A brief Southern sojourn(1)

shore templeA family wedding took me to Chennai in late December – and I stayed on for a few extra days to relax by the sea – first at the Radisson resort in Mammalapuram and then at Puducherry. Both destinations were busy with the holiday tourist crowd –

The Radisson is an upmarket resort which has been around for some years. It is comfortable with very average food options – but for water lovers like me, the 2 great swimming pools make up for all the other deficiencies. The 2 mornings we were there, I had very different experiences on #mymorningwalk. The first morning, I stepped on to the beach, hoping to walk southwards, to the shore temple which I could see in the distance. However, in the many years since my last visit, this approach is no longer possible as the temple complex has been barricaded from the beach side. So I turned around and walked north for a few kilometers. The weather was great and the sun was just coming up and although the beach was narrow at high tide, it was a lovely walk. Except for the landward sights – the whole distance I walked was a continuous series of resorts – of variable shades of elegance/or the lack of it. Many had constructions jutting onto the beach, including the State Government one – what of the ‘500 meter law’ (a 1991 law by which building in the 500 m from high tide line is prohibited) I wondered! The total lack of greenery was not all man made – the cyclone had ravaged this coast just a month previously.

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The next morning, I walked out of the front gate of the resort and into the town of Mammalapuram – with the intention of visiting the shore temple. After enjoying a fresh cup of filter coffee, I walked past the bustling tourists jostling for their street side breakfast, to reach the gates of the shore temple.

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The ticket office was open and here I was in for a surprise! The notice above the booking window said, Rs 30/ for Indians and Rs 500/ for foreigners.  Me in my tack suit and T, requesting for a Rs 30/ ticket in Tamil, was requested to produce ID proof of my Indianness!  I am sure the same was not demanded of the many in their sarees and veshtis – and no amount of arguing in the local tongue, would convince the very diligent booking clerk. He pointed out the large notice board which said somewhere said that an ID was required. So I had to be content with the distant view of the shore temple and closer view of the many fine pieces of stone carving, which are on display in the many shops along the main street.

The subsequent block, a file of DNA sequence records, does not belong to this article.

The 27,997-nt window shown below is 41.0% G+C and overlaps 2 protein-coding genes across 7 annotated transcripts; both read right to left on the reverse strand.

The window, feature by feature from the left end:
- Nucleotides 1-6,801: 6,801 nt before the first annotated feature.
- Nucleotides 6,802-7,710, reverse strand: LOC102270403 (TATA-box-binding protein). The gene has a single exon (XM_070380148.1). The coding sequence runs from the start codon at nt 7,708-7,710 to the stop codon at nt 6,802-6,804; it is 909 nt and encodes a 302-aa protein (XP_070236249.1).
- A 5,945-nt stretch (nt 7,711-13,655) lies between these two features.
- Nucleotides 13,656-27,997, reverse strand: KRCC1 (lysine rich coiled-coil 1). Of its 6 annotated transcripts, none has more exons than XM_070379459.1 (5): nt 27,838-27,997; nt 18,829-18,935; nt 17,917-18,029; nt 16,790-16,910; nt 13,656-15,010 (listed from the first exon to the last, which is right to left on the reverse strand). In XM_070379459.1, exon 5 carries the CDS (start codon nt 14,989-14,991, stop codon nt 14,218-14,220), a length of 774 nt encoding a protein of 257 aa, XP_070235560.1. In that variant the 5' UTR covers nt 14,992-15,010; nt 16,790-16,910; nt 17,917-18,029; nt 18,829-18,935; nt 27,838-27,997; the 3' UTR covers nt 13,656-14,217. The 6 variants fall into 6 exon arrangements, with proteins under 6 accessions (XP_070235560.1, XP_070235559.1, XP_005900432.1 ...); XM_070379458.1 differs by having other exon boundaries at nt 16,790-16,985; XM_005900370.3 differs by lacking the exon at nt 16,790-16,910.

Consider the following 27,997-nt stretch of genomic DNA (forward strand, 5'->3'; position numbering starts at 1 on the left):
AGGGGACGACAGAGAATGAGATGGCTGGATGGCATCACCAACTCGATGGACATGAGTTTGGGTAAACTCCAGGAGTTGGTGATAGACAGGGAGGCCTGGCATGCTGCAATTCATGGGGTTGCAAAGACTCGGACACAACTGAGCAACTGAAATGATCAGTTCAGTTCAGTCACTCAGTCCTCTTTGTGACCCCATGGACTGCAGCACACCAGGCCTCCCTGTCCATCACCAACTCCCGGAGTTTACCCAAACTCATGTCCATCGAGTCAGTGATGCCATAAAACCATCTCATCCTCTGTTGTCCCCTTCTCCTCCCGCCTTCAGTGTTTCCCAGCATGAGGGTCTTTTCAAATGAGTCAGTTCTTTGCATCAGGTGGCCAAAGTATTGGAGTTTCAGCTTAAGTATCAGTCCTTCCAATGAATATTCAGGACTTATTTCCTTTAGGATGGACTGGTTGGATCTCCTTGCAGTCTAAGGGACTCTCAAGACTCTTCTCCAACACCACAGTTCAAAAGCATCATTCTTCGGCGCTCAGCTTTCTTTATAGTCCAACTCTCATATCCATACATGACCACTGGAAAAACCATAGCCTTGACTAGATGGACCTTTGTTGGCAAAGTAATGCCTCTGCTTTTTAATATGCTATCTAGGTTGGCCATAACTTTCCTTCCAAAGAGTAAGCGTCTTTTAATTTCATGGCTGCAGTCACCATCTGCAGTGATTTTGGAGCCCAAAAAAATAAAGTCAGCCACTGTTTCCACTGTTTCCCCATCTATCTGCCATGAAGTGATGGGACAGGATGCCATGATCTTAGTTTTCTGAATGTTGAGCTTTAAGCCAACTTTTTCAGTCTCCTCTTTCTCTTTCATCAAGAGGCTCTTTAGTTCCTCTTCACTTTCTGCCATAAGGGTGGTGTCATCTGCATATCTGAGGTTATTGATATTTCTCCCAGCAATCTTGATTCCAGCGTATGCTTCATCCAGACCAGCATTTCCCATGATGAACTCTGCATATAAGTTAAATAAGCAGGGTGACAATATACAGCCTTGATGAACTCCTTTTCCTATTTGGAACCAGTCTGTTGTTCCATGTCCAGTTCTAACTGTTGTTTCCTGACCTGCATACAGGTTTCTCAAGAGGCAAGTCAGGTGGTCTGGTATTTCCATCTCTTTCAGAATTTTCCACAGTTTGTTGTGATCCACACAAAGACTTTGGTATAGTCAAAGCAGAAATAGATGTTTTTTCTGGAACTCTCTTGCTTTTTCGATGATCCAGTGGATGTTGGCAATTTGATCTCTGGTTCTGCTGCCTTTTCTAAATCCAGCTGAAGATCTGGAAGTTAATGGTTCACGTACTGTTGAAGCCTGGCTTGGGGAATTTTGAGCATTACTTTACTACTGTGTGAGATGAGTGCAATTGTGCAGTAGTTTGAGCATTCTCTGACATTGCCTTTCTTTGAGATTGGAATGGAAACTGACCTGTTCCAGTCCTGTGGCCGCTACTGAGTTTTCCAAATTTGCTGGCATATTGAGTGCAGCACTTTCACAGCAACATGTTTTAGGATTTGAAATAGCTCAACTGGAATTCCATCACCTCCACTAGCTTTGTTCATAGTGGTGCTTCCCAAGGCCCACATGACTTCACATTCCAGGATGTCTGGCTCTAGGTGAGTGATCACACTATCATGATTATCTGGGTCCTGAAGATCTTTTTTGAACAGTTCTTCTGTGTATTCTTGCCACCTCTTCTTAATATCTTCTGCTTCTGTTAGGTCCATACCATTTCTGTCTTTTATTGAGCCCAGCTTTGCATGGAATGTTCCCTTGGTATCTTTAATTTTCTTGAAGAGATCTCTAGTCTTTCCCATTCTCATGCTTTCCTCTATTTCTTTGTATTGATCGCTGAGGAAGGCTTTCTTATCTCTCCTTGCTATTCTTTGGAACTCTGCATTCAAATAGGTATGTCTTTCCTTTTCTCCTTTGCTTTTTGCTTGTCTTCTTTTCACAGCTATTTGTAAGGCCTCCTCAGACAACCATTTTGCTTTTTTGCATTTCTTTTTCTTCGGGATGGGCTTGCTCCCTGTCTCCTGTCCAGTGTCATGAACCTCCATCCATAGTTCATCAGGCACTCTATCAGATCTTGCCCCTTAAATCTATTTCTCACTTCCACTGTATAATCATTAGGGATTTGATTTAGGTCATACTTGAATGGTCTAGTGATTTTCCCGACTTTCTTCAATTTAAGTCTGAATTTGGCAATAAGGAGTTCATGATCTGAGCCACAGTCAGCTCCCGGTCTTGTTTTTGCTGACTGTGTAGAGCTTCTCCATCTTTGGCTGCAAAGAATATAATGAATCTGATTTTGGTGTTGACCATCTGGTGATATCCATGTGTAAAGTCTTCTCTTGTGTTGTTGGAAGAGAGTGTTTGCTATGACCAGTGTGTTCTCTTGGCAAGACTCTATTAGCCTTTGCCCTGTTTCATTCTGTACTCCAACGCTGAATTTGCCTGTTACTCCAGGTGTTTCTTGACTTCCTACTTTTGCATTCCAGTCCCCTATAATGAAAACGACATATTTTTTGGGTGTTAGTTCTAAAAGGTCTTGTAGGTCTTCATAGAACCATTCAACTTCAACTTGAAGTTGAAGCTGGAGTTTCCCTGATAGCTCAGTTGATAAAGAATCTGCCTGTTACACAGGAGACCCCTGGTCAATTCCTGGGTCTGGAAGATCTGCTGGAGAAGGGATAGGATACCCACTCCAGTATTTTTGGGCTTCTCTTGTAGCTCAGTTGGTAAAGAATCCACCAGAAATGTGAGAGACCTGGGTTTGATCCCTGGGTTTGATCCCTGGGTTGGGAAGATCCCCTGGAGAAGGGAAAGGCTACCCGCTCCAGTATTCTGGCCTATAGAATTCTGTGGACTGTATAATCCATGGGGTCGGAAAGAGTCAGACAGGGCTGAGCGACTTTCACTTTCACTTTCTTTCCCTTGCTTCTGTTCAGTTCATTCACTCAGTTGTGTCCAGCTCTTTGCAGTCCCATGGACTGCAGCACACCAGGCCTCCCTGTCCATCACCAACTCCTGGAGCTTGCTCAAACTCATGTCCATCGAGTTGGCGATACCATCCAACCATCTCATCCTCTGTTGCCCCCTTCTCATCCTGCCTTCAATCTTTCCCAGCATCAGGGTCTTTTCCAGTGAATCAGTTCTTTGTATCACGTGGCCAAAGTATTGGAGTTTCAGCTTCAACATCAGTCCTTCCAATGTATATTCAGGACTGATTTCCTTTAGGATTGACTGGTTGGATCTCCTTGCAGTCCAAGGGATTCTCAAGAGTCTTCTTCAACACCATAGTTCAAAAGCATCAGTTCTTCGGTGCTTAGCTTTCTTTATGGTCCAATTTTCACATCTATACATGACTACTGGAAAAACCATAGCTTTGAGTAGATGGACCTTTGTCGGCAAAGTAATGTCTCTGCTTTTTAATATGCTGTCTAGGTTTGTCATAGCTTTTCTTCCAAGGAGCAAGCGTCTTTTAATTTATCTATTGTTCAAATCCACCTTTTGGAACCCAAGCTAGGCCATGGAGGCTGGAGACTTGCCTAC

And then we moved on to Puducherry for the rest of the sojourn!

Of hoarding and memories -#mothersanddaughters

Amma’s not being here is a state, that is ongoing, but has not been accepted as ‘permanent’ in my mind. But, the slow clearing of her belongings, few as they are, are bringing back memories of times past. This morning I opened up a set of old boxes that had been tucked away at the back of her cupboard.

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This was one of them after I had cleaned it up – I did not capture it in its original state!

My mother was a hoarder, and nothing, nothing in which she saw potential re-use, and many that had no reasonable hope of re-use were put away. This was a trait revealed to me, only after my father passed away and she started living alone in Chennai. On those short visits during the vacations, one of my regular chores was to clean the book shelves, as my father’s large collection had been moved en block from Bangalore to Chennai, and I was their designated keeper. But, pulling out a drawer here, or opening a cupboard there  to look for something, would reveal hoarded utensils, plastic bags, old brochures…… and since I was, I suppose rather disdainful and somewhat mocking of her trait, she would order me to leave her things well alone.

Every flier that came in the morning papers, wasw stored near the telephone, to jot numbers etc. The envelopes of every card she received (this was the 90s!) was kept for re-use, and the aluminium foil of medicines were carefully stored for scrubbing utensils as were the the plastic milk bags, washed and stored for aliquoting stuff for the freezer. She must have had periodic forays into cleaning and clearing, but as she grew older, these probably became fewer and the house started to get cluttered. So in later years, she would ask me to clean out a cupboard or shelf, and I would throw out stuff with her reluctant permission. It was in 2011, when she was in hospital for some time, following a hip fracture, that I really managed to throw out a lot of stuff. And ever after she kept complaining that she could not find things because of my clean up.